During the summer of ‘81 came the Walcott Institute, built by J.S. Kendall. This is a frame building 38x56 feet, two stories high in height, costing $4000. This high school building is owned and controlled by the principal, Prof. J.S. Kendall, who named it the “Walcott Institute” in honor of B.S. Walcott, the founder of the city. The rooms of this school are well provided with all modern appliances. The school is admirably conducted, is largely patronized at home and abroad, and is winning fresh laurels in the educational field with each day. Mr. Kendall is a native-Georgian, and a graduate of the University of Virginia. Seating capacity of this school 180.
The Methodist church, a ponderous stone building of rustic style, was begun in ’80 and finished in ’81, at a cost of five thousand dollars. It will easily accommodate 450 persons. The tower is not yet finished, but a new and powerful bell is on temporary mounting awaiting the completion of the tower. In size and costliness this is the principal church of the city.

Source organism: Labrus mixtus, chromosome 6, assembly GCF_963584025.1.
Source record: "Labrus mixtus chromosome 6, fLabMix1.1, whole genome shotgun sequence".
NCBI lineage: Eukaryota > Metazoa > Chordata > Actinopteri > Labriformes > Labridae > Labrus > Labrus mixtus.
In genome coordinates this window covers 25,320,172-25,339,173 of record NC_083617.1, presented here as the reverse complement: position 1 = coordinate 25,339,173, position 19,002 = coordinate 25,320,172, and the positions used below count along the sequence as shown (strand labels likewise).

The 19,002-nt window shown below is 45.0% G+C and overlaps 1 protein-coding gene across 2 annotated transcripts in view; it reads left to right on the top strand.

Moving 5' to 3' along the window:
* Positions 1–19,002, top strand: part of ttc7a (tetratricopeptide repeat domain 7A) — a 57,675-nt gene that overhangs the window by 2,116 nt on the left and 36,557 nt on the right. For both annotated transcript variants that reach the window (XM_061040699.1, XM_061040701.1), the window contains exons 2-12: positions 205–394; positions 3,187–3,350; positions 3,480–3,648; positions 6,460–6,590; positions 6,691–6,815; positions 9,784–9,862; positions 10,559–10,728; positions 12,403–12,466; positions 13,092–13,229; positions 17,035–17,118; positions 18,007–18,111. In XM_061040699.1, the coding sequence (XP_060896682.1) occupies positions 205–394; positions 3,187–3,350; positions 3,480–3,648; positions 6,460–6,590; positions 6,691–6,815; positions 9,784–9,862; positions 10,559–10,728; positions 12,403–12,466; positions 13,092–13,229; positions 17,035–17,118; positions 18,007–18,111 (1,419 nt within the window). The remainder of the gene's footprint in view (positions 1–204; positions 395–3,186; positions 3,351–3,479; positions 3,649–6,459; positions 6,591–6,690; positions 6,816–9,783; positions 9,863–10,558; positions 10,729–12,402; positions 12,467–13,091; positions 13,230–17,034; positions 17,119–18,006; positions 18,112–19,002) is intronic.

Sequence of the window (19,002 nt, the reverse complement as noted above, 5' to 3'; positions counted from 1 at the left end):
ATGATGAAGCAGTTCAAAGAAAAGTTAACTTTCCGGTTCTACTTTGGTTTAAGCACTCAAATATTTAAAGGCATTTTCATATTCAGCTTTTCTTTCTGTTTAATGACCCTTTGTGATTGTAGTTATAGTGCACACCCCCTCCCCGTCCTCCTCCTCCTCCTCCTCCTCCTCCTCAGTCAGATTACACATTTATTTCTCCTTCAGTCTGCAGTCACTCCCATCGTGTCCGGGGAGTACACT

The Dramatic Hall was built in ’78 by a joint stock company, at a cost of $1000. It is a one-story frame with gallery, size 40x26 feet, and has ample room and seats for 200 persons. As the name implies, it is used for theatres, concerts, etc., and is a necessary and important adjunct to the society of the place.
In ‘80 was built the O. S. Presbyterian Church at cost of $1000. It is a neat and tasty frame chapel with a seating capacity of 200. Its size is 26x40 feet.
During the present year two more churches are under course of construction: the Episcopal 24x48 feet, at a cost of $1300, with a seating capacity of 230. It will be finished the coming fall.
The Cumberland Presbyterian church, also under course of construction at present, is a frame building 20x52 feet, with capacity to seat 225 persons. It will cost $1500 and will be of beautiful style of architecture.